Confession may seem like an odd part of conversion, but it is particularly effective at enabling people to put an undesirable past behind them. As well as a conversion technique, it is also useful for retention.
It is very widespread method. Some religions make use of it. But so also do parents when converting unruly children into functional adults. Machiavellian people and groups, where the end justifies the means, may well use it to extremes.
Agreeing the rules
The basic idea behind confession is that there are some things which are bad, and which contravene defined rules and values. The stage before actual confession thus involves reaching a point where agreement is reached about what is good and what is bad.
Agreement over rules typically starts with generalized rules with which it is hard to disagree, for example ‘people should help one another’. There are many such common human values that provide an easy starting place.
Tightening the rules
These rules may then be gradually tightened over time. As people accept the basic premise, additional judgment criteria are added. Thus, for example, ‘people should help one another’ becomes ‘people should help one another at every opportunity’ to ‘you must always put the interests of other people before your own interests’ to ‘you are inferior to everyone’.
The assumptions of guilt and atonement
A basic assumption (and by implication a rule) that is often unspoken is that the person in question is already guilty. Guilt is an effective lever that casts the person as imperfect and inferior. The associated assumption is that guilt may be assuaged by atonement of some kind, whereby the person may be forgiven for the bad things they have done. This creates a two-sided force by which hurt and rescue may be applied.
Having agreed what the rules are, individuals are encouraged to confess past ‘sins’. Again, this may start easily with trivial sins such as ‘Not helping John carry his bags’ and then progress to more significant ‘failures’.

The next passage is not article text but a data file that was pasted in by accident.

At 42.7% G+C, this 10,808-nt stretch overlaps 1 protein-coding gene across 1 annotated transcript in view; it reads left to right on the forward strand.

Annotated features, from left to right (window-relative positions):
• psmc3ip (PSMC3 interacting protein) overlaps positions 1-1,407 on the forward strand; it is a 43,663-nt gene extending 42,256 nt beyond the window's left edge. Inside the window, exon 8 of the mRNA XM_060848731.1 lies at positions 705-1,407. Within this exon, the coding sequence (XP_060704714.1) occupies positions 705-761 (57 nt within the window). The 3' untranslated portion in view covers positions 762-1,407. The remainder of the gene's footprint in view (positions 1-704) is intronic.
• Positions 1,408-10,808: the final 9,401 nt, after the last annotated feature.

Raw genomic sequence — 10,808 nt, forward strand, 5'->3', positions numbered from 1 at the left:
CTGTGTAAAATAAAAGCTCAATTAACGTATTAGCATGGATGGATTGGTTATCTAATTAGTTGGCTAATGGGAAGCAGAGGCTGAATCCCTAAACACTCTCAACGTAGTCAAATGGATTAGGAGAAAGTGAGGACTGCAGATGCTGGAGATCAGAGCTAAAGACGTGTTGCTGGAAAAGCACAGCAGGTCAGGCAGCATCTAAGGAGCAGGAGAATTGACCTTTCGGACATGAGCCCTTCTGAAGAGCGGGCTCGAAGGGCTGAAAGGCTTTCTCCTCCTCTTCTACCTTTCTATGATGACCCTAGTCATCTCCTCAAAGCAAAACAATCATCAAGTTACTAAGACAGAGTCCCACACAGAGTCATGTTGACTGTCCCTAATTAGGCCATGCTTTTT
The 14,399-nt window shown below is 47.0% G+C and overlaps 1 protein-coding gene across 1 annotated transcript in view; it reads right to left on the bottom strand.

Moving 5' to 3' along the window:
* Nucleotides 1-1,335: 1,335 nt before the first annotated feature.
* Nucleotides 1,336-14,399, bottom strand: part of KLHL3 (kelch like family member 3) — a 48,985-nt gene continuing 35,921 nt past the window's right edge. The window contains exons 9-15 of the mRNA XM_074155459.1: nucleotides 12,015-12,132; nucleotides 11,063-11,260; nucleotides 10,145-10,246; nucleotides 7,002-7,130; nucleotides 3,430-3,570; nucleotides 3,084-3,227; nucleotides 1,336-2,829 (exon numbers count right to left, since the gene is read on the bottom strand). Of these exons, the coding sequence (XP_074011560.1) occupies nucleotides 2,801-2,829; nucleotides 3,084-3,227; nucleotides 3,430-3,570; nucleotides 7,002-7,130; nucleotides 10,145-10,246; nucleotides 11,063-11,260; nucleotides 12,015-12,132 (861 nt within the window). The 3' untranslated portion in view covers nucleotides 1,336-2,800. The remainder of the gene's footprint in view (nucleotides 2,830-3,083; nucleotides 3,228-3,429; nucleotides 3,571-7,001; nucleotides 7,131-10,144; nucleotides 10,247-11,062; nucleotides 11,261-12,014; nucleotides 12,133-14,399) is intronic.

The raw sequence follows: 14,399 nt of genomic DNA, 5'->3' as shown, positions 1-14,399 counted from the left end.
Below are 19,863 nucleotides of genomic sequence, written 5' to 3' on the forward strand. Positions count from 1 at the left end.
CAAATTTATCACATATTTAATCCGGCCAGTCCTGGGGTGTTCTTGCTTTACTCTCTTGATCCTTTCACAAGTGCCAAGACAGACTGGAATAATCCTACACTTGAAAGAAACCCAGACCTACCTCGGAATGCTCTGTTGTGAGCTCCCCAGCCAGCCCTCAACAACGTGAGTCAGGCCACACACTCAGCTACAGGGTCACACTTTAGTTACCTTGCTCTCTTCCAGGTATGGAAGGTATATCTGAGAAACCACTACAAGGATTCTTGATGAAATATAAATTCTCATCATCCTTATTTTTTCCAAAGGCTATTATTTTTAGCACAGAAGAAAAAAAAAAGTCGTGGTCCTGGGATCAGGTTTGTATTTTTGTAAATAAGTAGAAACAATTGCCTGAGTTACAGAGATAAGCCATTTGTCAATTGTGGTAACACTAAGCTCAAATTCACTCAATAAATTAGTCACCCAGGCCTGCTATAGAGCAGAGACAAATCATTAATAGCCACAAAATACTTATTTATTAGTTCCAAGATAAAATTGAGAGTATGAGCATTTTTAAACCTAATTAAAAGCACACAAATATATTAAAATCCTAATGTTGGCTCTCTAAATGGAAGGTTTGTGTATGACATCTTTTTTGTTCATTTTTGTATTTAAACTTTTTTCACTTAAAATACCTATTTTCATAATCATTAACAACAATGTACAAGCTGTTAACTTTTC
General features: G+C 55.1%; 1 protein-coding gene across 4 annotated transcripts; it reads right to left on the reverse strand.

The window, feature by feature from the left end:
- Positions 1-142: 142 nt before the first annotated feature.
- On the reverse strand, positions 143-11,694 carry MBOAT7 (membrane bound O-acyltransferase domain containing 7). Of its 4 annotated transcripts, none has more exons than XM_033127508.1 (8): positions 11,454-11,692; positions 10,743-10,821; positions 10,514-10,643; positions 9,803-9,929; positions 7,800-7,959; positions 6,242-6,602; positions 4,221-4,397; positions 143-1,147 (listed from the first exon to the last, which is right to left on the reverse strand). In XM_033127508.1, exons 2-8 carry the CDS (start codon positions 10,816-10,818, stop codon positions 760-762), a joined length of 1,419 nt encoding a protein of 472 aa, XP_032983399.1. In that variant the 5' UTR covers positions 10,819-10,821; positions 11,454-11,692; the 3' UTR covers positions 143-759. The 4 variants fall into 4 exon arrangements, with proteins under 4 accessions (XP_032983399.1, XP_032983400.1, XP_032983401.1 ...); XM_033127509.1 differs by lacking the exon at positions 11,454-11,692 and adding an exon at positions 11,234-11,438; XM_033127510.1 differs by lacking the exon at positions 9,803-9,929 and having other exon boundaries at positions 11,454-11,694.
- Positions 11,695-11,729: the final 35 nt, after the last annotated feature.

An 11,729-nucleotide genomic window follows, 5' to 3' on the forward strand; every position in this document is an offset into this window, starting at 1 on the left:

The tension of guilt
This creates a tension between the person’s actions and their stated belief that the action is bad. The consistency principle thus leads the person to fully adopt the belief that the sin is bad and to distance themselves from repeating it. The situation is also encouraged by making non-confession to be a sin itself.
Release and atonement
Confessing thus leads to a blessed relief, especially when the tension has been exacerbated by declarations of how terrible sins are and how the person is understood to be basically good.
Confession under pressure can thus appear as a sudden breakdown, where a previous resistance suddenly collapses. This can lead to a sudden outpouring of information.
Confession provides an initial release, but further atonement may be demanded. This may start with simple chores or repeating of meaningful texts, but may also be escalated. Punishments may be meted out or may even be applied by the person themselves (thus further hammering home their guilt).
The subtle lever of authority
A subtle implication of all this is to position the sinner as inferior and the person to whom they are confessing as superior. This provides a lever of authority that the sinner cedes to the person receiving the confession, which then allows this superior person to control the person further. This control may range from defining new sins to giving direct commands outside of the confessional domain.
The building of trust
Confessing sins is to expose vulnerability, which requires trust. Confession thus acts to increase the bonding of the individual to those hearing the confession, as consistency principle provides the argument that if I am confessing, then those listening must be trustworthy. When we bond with others, they become our friends, and we will tend to adopt their beliefs more easily.
The whole effect may be intensified by making the confession public. It both increases the hurt of discomfort and also enables a greater rescue effects and consequent relief. The higher levels of emotion involved have a much greater effect in creating bonds with the listening group.